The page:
Leadership styles tend to reflect a person’s personality. They can also be determined by the needs of the organization. A company going through a difficult period may need a firm hand. However, leadership doesn't always come with rank: Sometimes leaders emerge through their charisma or abilities. Autocratic leadership is a style that became popular in the 1950s and is often still used.
Autocratic leaders tend to make decisions themselves. They rarely relegate authority or ask for advice, preferring to take a hands-on approach. Autocrats also take responsibility for their decisions. They like things done their way and prefer employees who are good at following instructions. Collaboration is at a minimum, and those who question decisions may be seen as disloyal or incompetent. Autocrat leaders are unlikely to spend much time thinking about or trying to improve their management style. They prefer working at the task at hand and getting things done.
This style can be very effective when working on short-term projects that need to be completely quickly, especially when the projects are complex or technical. It's also an effective style when there are a lot of employees working on a variety of tasks, giving the manager little time to devote to each employee. In such situations, it's much easier to just have one manager take charge. This is also an effective style in industries where workers have low-level skills and perform monotonous tasks. Companies that have high turnover also find this style effective: They have little reason to waste time and resources on managers who come and go.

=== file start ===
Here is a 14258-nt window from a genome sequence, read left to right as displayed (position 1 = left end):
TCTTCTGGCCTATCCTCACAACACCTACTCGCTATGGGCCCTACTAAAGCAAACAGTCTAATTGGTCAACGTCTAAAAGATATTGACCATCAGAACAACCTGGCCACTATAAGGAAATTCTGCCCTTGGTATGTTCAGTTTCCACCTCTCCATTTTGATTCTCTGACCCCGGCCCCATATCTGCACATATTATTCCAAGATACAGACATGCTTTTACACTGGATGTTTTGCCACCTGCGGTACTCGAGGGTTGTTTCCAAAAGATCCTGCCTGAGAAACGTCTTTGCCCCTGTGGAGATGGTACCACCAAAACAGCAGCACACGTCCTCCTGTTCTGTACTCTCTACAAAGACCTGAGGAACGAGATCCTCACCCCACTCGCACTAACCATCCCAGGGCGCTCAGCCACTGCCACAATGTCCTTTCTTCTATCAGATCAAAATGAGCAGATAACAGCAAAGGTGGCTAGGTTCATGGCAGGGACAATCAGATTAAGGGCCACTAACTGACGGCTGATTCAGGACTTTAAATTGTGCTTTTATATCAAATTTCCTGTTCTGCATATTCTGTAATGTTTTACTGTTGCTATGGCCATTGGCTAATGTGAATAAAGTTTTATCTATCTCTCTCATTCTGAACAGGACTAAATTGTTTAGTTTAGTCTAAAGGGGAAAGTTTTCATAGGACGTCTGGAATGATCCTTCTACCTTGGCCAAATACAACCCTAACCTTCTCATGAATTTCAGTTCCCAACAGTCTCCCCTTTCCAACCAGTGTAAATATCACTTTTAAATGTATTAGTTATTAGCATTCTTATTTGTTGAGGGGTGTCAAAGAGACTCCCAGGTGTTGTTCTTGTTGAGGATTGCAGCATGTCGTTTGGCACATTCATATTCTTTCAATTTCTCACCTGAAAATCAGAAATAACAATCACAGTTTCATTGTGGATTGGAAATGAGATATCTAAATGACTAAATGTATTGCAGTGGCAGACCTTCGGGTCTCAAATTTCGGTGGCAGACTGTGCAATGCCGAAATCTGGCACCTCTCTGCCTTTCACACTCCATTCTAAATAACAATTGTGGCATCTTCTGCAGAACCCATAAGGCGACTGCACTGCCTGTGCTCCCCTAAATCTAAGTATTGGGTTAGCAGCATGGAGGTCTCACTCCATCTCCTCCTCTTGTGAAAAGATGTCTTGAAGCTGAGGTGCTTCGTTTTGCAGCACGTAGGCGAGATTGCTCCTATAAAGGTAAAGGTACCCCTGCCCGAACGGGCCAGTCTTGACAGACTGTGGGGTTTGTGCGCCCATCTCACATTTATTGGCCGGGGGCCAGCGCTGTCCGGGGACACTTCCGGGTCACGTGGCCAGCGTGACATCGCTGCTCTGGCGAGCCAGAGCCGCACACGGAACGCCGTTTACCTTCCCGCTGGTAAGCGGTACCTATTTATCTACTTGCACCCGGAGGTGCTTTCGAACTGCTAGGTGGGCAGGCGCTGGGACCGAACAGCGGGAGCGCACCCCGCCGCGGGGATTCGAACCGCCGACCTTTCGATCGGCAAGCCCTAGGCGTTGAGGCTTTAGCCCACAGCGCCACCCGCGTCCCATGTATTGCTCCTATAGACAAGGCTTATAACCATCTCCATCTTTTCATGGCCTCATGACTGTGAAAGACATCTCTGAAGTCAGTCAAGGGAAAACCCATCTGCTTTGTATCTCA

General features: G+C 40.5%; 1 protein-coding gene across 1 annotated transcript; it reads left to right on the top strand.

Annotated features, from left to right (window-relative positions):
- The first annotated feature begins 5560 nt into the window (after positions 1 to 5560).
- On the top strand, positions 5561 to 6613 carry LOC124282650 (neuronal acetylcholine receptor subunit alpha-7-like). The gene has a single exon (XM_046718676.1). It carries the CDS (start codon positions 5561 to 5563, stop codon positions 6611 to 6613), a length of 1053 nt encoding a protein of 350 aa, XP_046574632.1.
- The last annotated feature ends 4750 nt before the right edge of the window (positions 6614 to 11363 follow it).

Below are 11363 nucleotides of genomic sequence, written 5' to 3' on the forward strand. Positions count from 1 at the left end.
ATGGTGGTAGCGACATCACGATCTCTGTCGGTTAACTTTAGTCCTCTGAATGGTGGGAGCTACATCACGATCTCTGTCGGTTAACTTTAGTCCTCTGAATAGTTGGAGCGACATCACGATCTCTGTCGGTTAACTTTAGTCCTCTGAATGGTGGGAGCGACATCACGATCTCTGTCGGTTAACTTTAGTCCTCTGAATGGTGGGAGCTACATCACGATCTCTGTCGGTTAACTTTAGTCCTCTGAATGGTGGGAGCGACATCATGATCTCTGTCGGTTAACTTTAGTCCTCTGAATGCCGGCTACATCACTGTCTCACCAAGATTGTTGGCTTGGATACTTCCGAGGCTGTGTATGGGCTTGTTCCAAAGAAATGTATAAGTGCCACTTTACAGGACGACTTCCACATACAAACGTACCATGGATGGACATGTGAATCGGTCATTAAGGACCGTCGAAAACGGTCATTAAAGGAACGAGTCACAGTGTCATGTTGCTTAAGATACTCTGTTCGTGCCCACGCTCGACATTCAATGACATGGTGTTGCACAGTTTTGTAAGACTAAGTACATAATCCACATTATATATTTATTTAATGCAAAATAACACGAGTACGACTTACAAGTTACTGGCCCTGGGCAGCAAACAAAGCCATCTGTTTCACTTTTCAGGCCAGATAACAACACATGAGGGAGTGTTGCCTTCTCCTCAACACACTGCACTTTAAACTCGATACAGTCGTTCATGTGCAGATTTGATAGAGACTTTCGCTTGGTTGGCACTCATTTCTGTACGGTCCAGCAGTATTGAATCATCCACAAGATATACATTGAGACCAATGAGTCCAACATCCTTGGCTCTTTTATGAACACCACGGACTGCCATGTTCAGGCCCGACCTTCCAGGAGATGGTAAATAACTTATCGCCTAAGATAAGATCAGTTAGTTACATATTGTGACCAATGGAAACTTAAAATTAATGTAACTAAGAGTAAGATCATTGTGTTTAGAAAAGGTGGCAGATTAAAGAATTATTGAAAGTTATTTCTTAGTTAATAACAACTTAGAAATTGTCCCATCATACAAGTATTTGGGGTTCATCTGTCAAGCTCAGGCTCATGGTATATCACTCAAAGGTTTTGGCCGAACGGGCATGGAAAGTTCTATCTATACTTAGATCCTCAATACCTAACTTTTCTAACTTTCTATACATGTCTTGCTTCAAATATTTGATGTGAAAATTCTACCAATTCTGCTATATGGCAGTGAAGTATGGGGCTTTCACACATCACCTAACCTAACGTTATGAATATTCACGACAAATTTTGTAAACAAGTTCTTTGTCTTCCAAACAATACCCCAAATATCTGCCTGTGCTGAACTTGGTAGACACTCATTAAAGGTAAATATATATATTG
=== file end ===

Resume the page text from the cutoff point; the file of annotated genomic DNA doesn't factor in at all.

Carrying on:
An advantage to using this style is that it can reduce stress on employees. With one person in charge, employees have to make fewer decisions. They also know exactly what's expected of them and who's in charge. Also, because employees know who's in charge, they tend to be very productive while the manager is around. Another benefit is that decisions are made quickly and problems are solved right away. This is an advantage when working on tight deadlines.
The major disadvantage is the lack of collaboration. Although decisions can be made quickly, this style increases the likelihood that poor decisions will be made. The knowledge and expertise of others is often wasted. This style also hinders the development of others. Employees and other managers often fail to learn and grow under this style and are unable to take charge when needed. It can also hurt morale: People usually don't like being ordered around. This is especially a problem when others think the autocratic leader is wrong.
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